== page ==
Businessman agrees to help winners of defunct scholarship program
By Joe Tash
A North County businessman, touched by the plight of five students who won a rigorous scholarship competition in 2013 only to be told the scholarship program was out of money, has agreed to help the students.
Stephen Cohen, founder and CEO of Private Asset Management, Inc., which is based in Mira Mesa, read about the students’ plight in the Feb. 20 edition of the Del Mar Times.
“I read the article, I reached out to see what kind of assistance we could offer,” said Cohen. “My expectation is we’ll be able to help all five (students).”
Cohen’s investment advisory firm has a nonprofit foundation that assists a number of charities in San Diego and Tijuana, and will help the students by paying a portion of their college tuition. All five students graduated from San Diego County high schools last year and are now attending college.
The students competed in a scholarship program called STOP 2011, which was organized in conjunction with the Heartland Coalition, a San Diego-based nonprofit. A total of $48,000 in scholarships was promised to the five students in a series of payments over their four years of college, but they received only one payment before being notified by email in January that no more money was available. Last year was the second — and final — year of the scholarship program.
The students and their families were appreciative and touched by the generosity of Cohen and his foundation.
Laura Ceja, whose daughter, Miranda, was one of the scholarship winners, said she spoke to Cohen on Monday (Feb. 24), and learned via an email Tuesday that her daughter’s spring tuition at Cal State Long Beach had been paid.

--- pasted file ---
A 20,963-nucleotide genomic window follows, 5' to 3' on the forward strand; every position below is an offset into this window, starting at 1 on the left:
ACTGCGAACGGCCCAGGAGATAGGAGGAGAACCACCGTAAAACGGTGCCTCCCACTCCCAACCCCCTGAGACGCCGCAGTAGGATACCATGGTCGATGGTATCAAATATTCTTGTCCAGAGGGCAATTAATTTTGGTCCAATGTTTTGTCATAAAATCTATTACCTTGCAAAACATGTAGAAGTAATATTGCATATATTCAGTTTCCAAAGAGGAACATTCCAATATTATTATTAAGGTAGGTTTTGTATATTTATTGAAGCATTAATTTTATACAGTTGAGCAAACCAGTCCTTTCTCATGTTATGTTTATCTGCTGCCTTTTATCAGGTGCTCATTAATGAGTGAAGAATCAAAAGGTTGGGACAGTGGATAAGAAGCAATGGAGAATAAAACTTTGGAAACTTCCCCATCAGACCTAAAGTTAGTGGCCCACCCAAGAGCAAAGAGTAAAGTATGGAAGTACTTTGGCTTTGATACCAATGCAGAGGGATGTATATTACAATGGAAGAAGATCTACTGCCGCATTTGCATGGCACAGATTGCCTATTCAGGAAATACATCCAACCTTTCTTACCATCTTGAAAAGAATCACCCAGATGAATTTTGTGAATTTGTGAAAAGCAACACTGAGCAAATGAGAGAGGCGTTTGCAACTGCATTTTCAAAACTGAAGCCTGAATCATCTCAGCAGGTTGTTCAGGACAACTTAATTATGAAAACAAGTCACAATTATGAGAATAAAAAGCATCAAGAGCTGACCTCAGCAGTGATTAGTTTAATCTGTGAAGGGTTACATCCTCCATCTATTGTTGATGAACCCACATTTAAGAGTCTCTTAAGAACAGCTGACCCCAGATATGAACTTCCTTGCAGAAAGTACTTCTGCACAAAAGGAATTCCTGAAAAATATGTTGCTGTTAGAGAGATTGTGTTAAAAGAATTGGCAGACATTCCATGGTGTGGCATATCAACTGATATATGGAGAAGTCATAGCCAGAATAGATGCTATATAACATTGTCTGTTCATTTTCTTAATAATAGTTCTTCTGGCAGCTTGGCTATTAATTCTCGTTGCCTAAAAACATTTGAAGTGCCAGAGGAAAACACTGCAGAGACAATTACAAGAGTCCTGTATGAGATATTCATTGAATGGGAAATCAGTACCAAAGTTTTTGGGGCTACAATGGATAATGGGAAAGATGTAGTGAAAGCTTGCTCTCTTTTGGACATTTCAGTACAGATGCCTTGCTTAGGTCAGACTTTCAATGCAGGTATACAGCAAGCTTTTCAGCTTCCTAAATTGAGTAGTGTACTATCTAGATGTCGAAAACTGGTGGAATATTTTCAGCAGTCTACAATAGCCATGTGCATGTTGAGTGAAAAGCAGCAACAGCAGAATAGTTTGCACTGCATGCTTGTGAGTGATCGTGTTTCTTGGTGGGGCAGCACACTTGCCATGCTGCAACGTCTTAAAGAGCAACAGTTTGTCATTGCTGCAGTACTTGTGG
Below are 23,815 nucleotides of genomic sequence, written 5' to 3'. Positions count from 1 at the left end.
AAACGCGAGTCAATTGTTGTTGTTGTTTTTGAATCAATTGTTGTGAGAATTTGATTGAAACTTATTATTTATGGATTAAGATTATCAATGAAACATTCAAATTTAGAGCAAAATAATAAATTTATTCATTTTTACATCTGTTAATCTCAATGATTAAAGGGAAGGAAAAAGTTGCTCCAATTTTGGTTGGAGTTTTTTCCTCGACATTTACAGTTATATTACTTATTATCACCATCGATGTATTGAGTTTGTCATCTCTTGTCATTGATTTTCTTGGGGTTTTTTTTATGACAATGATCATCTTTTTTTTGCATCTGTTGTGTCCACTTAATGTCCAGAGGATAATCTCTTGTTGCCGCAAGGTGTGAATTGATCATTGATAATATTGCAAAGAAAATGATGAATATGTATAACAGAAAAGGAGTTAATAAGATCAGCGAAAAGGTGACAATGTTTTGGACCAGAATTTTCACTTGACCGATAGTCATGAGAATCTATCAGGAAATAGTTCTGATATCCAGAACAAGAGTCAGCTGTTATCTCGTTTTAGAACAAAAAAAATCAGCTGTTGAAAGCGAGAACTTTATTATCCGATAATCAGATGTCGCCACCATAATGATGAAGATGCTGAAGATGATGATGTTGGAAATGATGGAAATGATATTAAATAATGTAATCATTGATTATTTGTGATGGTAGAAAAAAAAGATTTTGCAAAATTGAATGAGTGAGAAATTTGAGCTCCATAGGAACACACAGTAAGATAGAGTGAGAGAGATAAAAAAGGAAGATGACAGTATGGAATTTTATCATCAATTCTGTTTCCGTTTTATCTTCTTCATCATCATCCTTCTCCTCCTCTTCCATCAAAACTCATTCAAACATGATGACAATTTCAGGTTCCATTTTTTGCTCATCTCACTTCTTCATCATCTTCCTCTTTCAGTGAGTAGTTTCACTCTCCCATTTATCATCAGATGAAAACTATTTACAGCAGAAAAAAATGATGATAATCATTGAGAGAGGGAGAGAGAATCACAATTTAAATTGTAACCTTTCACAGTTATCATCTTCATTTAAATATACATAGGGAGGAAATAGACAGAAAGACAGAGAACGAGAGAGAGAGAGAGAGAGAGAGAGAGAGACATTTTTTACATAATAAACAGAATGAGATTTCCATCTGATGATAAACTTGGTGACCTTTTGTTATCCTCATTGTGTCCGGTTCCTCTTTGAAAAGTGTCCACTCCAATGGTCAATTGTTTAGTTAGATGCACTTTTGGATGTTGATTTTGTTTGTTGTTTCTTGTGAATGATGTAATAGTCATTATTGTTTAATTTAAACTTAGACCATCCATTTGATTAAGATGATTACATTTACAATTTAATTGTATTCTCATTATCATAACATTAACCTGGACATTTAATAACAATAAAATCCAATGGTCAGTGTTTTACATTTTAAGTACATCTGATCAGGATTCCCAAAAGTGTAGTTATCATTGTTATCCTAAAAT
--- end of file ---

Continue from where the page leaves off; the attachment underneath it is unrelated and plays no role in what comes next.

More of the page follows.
“We’re humbled. I don’t know how we could ever thank him. He just stepped up and took it upon himself to help us. We can’t even express how thankful we are,” she said.
Miranda, a graduate of Mission Hills High School in San Marcos, placed second in the scholarship competition, in which some 150 San Diego high school seniors participated. Miranda is majoring in journalism, and Ceja said she and her daughter had discussed the upcoming tuition payment over a weekend campus visit.
When she called to tell her daughter the tuition had been paid, Ceja said, “She was just speechless, that’s kind of rare for Miranda.”
The payment means Miranda will have more time to look for a journalism internship, instead of feeling pressure to find a job, her mother said.
Families of some of the other students have also been in touch with Cohen.
“It was amazing, it made me feel really good about people,” said Kara Jacobson, whose son, Rory, a graduate of La Costa Canyon High School, placed third in the scholarship competition.
Rory attends UC Berkeley. Although his tuition for this year is paid, Cohen said his foundation would help with next fall’s tuition payment, according to Jacobson.
“He is extremely generous to help us at all,” Jacobson said. “It just made me feel good that somebody else was touched by the story and felt it was wrong, what happened.”
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